First we update our existing packages on the system:

yum update

Now we install some software that we need later on:

yum groupinstall 'Development Tools'

yum groupinstall 'Development Libraries'

 

3 Install Apache, MySQL, phpMyAdmin

First we enable the RPMforge repository on our CentOS system as lots of the packages that we are going to install in the course of this tutorial are not available in the official CentOS 4.8 repositories:

rpm --import http://dag.wieers.com/rpm/packages/RPM-GPG-KEY.dag.txt

rpm -Uhv http://apt.sw.be/redhat/el4/en/i386/rpmforge/RPMS/rpmforge-release-0.3.6-1.el4.rf.i386.rpm

Afterwards we can install the needed packages with one single command (including the packages we need to build Courier-IMAP):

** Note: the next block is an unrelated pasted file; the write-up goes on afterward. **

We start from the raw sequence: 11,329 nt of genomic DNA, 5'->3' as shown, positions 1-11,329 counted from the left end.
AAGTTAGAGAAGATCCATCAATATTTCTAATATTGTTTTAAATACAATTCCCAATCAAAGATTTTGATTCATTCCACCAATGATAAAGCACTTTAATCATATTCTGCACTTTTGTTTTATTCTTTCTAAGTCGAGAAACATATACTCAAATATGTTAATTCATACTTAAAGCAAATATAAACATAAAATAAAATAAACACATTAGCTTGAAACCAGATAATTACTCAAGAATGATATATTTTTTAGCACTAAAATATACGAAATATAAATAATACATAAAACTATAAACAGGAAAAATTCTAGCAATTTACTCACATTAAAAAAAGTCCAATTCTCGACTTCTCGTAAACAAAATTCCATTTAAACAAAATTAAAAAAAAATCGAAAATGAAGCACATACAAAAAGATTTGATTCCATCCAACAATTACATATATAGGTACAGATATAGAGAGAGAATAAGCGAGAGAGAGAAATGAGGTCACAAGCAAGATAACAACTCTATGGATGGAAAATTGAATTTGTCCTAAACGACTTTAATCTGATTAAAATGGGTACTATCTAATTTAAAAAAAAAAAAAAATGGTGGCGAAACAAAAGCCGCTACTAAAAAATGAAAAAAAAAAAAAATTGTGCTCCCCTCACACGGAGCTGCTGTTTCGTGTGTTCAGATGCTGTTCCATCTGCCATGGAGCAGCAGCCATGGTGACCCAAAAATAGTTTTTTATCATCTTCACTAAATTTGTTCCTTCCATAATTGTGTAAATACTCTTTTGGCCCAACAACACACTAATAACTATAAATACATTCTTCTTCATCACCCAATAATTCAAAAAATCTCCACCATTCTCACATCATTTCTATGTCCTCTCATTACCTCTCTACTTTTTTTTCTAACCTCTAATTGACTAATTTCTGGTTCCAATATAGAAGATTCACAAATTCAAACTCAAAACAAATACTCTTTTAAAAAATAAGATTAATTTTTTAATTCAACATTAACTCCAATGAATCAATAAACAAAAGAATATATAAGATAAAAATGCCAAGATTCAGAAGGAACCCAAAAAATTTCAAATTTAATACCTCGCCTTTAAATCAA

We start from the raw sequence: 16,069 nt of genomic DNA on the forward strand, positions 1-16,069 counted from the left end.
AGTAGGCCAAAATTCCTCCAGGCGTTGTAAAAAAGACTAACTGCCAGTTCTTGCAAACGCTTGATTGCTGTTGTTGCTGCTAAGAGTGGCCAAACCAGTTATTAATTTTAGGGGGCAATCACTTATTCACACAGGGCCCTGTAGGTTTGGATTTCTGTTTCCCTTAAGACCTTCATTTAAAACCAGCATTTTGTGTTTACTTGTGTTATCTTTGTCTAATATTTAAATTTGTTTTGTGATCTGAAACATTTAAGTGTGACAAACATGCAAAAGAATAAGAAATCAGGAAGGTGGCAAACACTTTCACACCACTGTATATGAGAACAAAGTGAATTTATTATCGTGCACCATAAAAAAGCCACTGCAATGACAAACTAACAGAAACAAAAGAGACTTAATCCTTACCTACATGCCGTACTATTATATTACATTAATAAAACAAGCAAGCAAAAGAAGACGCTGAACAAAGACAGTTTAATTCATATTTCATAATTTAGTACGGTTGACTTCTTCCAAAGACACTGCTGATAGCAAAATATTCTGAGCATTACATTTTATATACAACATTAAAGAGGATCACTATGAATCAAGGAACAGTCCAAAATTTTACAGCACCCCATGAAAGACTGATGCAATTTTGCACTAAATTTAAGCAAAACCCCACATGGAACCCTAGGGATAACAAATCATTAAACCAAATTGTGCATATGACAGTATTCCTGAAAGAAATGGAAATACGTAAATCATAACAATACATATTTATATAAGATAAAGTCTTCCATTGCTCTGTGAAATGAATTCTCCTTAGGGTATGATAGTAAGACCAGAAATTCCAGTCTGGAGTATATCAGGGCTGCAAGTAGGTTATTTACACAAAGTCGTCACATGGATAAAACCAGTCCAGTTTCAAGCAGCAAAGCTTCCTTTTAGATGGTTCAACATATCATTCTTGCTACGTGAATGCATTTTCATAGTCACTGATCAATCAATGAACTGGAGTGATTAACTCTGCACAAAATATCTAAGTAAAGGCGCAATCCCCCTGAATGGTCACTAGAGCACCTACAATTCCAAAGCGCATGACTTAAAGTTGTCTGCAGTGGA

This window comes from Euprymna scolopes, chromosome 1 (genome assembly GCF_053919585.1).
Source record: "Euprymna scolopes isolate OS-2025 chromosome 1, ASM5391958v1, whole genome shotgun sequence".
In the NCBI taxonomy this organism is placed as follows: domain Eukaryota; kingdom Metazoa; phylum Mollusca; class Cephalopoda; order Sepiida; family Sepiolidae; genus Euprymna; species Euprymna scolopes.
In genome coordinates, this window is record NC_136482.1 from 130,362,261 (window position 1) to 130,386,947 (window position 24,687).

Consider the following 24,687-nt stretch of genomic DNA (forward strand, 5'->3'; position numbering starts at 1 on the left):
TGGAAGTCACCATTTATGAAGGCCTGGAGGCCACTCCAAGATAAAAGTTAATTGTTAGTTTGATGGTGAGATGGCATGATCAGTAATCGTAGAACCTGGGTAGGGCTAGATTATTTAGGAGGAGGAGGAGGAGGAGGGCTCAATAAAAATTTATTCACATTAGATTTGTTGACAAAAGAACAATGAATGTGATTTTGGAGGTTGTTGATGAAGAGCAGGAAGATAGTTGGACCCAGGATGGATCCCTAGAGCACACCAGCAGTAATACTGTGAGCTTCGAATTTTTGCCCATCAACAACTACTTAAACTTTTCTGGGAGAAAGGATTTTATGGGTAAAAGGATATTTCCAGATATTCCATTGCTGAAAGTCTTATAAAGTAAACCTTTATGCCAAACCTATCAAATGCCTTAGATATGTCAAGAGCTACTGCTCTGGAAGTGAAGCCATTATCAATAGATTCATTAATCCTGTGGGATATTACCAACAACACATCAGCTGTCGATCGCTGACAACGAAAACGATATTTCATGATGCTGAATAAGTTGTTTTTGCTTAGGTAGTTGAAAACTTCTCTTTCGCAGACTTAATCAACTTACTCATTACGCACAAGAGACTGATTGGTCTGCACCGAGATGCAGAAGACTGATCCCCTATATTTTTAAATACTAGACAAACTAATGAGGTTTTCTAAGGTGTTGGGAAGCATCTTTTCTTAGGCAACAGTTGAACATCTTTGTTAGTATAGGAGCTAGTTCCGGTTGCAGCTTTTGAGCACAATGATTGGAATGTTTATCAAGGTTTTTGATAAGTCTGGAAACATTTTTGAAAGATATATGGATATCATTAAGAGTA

yum install ntp httpd mysql-server php php-mysql php-mbstring rpm-build gcc mysql-devel openssl-devel cyrus-sasl-devel pkgconfig zlib-devel phpmyadmin pcre-devel openldap-devel postgresql-devel expect openldap-servers libtool gdbm-devel pam-devel gamin-devel

 

4 Install Courier-IMAP, Courier-Authlib, And Maildrop

Unfortunately there are no rpm packages for Courier-IMAP, Courier-Authlib, and Maildrop, therefore we have to build them ourselves.

RPM packages should not be built as root; courier-imap will even refuse to compile if it detects that the compilation is run as the root user. Therefore we create a normal user account now (compileuser in this example) and give him a password:

useradd -m -s /bin/bash compileuser
passwd compileuser

We will need the sudo command later on so that the user compileuser can compile and install the rpm packages. But first, we must allow compileuser to run all commands using sudo:

Run

visudo

In the file that opens there's a line root ALL=(ALL) ALL. Add a similar line for falko just below that line:

[...]
root    ALL=(ALL) ALL
compileuser   ALL=(ALL)       ALL
[...]